A simple shift dress with a straight neckline has been on my hit list for a while, and recently while pondering what to do with a (frankly) dowdy dress I got from my secondhand store, I realised that it lent itself perfectly becoming said dress. Although the final design ended up being really quite simple, this idea was so satisfying – because the neckline in after is actually the waist from the before dress! (Mind bending I know but you’ll see when you scroll down). Because of this, and the fact that it fit perfectly when cut up, it literally took me 10 minutes to make. I know you’re probably like yep Geneva always says that things take five mins when they don’t, but I’m seriously not kidding you. This time anyway. Enjoy!
This is what it looked like before! If you look at the waist in the first picture you’ll see where I cut it off and turned that into the neckline of the after dress on the right. The pleat at the front feels very on trend actually, perhaps with a slight The Row vibe? (Haha I wish!) Either way it’s perfect for when you want to eat a lot without pesky waistbands getting in the way, and probably lends itself well to maternity dresses, but I’m not there yet.
- a dress with a waist seam – make sure the waistline is big enough to fit as the neckline above your breasts, and the skirt part is long enough to make a dress. Alternatively you could make a top using the same method if the dress is too short.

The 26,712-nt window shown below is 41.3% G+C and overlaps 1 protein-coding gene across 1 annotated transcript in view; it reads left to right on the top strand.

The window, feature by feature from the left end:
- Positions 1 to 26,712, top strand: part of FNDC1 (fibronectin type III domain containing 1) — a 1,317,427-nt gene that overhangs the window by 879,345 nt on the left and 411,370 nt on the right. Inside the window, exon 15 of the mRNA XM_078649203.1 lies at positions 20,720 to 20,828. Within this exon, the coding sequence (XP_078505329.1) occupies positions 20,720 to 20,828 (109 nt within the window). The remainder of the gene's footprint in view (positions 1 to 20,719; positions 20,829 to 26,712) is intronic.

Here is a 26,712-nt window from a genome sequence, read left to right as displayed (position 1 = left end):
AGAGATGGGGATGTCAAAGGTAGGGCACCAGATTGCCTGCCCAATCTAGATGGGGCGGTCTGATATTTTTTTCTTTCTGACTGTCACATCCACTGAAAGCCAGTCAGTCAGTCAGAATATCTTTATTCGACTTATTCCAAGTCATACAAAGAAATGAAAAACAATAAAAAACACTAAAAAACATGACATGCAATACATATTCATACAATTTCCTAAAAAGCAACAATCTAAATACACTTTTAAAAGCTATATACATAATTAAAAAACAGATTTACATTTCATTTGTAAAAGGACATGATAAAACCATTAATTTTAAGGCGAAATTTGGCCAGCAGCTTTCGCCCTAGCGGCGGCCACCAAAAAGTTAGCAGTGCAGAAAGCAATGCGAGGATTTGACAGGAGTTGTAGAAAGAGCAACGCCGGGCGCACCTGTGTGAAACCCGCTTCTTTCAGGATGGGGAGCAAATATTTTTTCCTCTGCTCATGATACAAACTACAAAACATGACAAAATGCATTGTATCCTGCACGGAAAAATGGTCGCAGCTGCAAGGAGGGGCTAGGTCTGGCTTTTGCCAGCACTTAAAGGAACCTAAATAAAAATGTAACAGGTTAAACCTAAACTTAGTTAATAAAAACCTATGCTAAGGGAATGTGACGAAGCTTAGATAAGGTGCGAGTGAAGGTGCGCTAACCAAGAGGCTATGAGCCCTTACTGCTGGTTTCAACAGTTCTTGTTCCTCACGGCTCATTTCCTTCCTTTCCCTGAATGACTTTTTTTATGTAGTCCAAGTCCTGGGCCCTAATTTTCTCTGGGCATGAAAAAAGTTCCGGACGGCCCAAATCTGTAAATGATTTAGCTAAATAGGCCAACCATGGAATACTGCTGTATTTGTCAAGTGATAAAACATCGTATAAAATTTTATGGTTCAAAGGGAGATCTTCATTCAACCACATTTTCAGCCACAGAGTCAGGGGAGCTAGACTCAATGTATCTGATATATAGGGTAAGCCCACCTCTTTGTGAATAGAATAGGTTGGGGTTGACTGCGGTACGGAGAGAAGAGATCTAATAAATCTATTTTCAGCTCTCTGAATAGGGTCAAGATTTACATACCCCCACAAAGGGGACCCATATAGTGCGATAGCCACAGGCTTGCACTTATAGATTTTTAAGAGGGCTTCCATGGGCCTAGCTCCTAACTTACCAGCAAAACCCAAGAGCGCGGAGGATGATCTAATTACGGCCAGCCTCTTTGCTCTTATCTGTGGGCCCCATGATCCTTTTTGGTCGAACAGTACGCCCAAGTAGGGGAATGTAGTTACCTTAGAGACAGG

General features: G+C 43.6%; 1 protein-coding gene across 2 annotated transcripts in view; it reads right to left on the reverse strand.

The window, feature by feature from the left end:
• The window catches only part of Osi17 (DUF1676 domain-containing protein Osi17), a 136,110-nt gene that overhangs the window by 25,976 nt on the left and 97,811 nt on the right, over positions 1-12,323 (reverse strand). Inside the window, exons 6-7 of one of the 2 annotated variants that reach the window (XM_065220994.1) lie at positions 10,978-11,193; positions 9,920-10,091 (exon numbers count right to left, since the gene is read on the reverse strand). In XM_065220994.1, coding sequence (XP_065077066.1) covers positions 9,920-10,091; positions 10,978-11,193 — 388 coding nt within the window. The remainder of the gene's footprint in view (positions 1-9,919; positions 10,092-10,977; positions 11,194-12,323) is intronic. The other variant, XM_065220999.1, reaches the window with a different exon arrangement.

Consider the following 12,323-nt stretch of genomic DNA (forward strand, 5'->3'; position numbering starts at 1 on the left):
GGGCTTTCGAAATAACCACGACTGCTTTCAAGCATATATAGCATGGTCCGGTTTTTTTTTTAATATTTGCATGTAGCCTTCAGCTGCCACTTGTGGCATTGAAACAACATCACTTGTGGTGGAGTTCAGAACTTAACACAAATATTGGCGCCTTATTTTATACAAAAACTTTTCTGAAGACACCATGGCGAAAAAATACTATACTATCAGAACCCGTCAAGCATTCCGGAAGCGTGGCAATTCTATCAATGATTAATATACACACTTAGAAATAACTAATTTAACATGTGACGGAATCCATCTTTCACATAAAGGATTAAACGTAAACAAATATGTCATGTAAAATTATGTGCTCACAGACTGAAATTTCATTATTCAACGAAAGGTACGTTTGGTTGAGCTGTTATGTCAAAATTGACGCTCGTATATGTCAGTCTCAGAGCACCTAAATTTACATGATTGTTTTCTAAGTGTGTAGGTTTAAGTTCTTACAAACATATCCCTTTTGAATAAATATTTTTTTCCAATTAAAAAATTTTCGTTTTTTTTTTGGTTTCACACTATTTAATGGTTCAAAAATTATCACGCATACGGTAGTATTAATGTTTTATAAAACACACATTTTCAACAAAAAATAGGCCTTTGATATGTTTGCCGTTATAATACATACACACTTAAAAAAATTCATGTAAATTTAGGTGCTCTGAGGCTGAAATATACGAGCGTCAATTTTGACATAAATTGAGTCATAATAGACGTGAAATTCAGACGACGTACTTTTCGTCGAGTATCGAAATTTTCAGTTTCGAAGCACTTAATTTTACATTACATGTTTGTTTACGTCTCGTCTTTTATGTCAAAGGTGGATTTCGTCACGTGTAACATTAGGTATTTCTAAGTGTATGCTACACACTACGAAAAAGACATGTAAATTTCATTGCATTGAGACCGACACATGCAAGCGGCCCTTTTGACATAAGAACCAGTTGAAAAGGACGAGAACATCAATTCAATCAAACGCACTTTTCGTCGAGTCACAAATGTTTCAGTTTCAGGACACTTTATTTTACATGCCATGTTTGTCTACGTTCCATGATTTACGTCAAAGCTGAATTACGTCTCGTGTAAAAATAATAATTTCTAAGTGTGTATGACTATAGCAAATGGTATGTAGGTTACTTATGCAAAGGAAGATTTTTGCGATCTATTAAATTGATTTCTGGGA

- A needle
- Something for straps – this dress came with a belt so we used that, making it really easy!
1. Start by cutting the dress in half along the waist seam. You’ll need to unzip the dress all the way down so that the zipper part doesn’t get cut off, you’re going to need that to get in and out of the dress. I also made sure to cut just above the waist seam (rather than below it) so I could turn that edge over and keep the seam for structure.
Stay tuned for what we’re going to do to the top half!
2. Roll the top edge over and sew it down by hand. I used an invisible stitch, where you make long stitches at the back and tiny ones ones at the front.
3. Once you have sewn all the way around make sure to sew the edges of the zip down so the zip doesn’t come off.
4. I cut the belt in half, removed the buckle and then sewed the straps on.
5. Voila! Make sure you iron really well to better hide the stitches.
I like that it’s really simple, and great to dress up with minimalist accessories. If you would like to have more definition at the waist (the type of dress I are more inclined to wear) you can simply add a belt to cinch in waist.
Photos by Nicola Lemmon
Love before & after posts? You can see a few others here.